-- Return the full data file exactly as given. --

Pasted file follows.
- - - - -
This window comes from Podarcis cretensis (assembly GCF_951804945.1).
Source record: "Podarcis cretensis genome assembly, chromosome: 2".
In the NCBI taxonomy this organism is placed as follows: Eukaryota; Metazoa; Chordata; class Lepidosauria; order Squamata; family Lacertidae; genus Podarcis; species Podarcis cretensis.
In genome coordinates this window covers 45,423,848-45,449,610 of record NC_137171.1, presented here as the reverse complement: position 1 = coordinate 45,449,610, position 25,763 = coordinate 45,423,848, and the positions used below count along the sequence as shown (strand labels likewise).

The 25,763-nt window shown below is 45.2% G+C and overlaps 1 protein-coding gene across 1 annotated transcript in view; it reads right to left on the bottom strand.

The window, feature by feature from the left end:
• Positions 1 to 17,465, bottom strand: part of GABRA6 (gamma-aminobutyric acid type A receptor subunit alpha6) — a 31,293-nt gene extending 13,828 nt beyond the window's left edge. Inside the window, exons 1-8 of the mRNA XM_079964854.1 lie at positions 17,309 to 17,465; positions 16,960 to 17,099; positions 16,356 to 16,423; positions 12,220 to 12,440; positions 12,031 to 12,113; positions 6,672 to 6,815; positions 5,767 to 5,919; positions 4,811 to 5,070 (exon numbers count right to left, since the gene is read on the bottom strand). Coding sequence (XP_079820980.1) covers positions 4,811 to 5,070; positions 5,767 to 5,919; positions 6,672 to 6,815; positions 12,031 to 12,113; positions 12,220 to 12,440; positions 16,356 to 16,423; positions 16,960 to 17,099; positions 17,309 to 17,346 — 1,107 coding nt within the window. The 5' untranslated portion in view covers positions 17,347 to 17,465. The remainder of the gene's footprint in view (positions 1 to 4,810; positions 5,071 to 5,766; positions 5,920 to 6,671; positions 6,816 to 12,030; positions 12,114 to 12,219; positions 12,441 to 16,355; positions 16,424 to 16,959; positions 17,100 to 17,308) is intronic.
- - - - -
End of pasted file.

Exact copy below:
This window comes from Podarcis cretensis (assembly GCF_951804945.1).
Source record: "Podarcis cretensis genome assembly, chromosome: 2".
In the NCBI taxonomy this organism is placed as follows: Eukaryota; Metazoa; Chordata; class Lepidosauria; order Squamata; family Lacertidae; genus Podarcis; species Podarcis cretensis.
In genome coordinates this window covers 45,423,848-45,449,610 of record NC_137171.1, presented here as the reverse complement: position 1 = coordinate 45,449,610, position 25,763 = coordinate 45,423,848, and the positions used below count along the sequence as shown (strand labels likewise).

The 25,763-nt window shown below is 45.2% G+C and overlaps 1 protein-coding gene across 1 annotated transcript in view; it reads right to left on the bottom strand.

The window, feature by feature from the left end:
• Positions 1 to 17,465, bottom strand: part of GABRA6 (gamma-aminobutyric acid type A receptor subunit alpha6) — a 31,293-nt gene extending 13,828 nt beyond the window's left edge. Inside the window, exons 1-8 of the mRNA XM_079964854.1 lie at positions 17,309 to 17,465; positions 16,960 to 17,099; positions 16,356 to 16,423; positions 12,220 to 12,440; positions 12,031 to 12,113; positions 6,672 to 6,815; positions 5,767 to 5,919; positions 4,811 to 5,070 (exon numbers count right to left, since the gene is read on the bottom strand). Coding sequence (XP_079820980.1) covers positions 4,811 to 5,070; positions 5,767 to 5,919; positions 6,672 to 6,815; positions 12,031 to 12,113; positions 12,220 to 12,440; positions 16,356 to 16,423; positions 16,960 to 17,099; positions 17,309 to 17,346 — 1,107 coding nt within the window. The 5' untranslated portion in view covers positions 17,347 to 17,465. The remainder of the gene's footprint in view (positions 1 to 4,810; positions 5,071 to 5,766; positions 5,920 to 6,671; positions 6,816 to 12,030; positions 12,114 to 12,219; positions 12,441 to 16,355; positions 16,424 to 16,959; positions 17,100 to 17,308) is intronic.